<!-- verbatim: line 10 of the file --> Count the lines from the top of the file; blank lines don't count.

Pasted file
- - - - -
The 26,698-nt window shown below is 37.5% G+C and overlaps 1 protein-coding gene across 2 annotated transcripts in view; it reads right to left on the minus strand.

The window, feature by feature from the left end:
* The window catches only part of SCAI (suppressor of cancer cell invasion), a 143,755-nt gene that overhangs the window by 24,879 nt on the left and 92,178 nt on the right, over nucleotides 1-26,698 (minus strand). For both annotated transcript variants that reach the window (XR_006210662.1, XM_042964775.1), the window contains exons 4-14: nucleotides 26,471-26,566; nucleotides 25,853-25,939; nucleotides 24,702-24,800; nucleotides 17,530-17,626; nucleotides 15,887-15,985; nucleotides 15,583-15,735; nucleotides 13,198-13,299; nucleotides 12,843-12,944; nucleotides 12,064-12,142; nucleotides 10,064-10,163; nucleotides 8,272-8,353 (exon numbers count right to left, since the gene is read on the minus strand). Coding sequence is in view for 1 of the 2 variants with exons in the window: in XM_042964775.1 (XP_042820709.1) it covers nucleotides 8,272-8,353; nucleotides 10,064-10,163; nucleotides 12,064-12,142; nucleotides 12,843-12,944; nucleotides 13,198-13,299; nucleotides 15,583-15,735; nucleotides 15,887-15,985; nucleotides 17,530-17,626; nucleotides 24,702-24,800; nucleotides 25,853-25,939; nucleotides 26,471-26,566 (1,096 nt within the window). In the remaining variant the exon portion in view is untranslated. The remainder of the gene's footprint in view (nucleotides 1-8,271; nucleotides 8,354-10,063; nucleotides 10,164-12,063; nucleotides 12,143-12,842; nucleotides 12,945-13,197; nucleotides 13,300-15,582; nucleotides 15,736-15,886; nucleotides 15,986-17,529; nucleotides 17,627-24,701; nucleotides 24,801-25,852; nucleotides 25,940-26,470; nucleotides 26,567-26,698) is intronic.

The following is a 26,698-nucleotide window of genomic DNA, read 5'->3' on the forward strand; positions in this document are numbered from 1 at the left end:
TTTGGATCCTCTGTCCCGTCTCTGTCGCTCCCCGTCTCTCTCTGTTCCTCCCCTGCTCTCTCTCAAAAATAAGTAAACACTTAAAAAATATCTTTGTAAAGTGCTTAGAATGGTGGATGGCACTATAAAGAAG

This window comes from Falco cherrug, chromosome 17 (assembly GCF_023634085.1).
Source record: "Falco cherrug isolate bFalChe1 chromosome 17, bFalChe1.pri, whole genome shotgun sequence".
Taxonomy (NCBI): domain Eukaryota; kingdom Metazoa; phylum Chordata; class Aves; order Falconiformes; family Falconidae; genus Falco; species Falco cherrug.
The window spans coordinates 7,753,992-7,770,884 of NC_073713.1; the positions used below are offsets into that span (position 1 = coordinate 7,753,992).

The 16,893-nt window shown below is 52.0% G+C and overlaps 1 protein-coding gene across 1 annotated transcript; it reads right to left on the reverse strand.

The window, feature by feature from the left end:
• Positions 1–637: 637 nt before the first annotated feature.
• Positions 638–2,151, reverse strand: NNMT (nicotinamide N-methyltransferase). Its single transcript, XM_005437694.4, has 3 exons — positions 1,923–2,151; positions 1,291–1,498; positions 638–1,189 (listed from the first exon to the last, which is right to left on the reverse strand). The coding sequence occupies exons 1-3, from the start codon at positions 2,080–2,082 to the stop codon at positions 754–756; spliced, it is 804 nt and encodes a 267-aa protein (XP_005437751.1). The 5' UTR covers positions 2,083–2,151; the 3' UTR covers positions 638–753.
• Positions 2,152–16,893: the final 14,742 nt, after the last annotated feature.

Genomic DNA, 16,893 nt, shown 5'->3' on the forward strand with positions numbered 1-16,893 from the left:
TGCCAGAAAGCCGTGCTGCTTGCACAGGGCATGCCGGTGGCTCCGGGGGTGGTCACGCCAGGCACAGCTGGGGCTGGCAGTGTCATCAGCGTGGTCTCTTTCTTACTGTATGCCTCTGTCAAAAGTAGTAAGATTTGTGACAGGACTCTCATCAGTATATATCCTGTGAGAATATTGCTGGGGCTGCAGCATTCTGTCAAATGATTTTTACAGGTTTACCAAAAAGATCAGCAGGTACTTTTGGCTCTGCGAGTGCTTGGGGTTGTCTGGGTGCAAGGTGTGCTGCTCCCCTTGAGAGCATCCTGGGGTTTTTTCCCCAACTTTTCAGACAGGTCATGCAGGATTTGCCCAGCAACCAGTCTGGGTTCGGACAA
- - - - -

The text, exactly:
The 16,893-nt window shown below is 52.0% G+C and overlaps 1 protein-coding gene across 1 annotated transcript; it reads right to left on the reverse strand.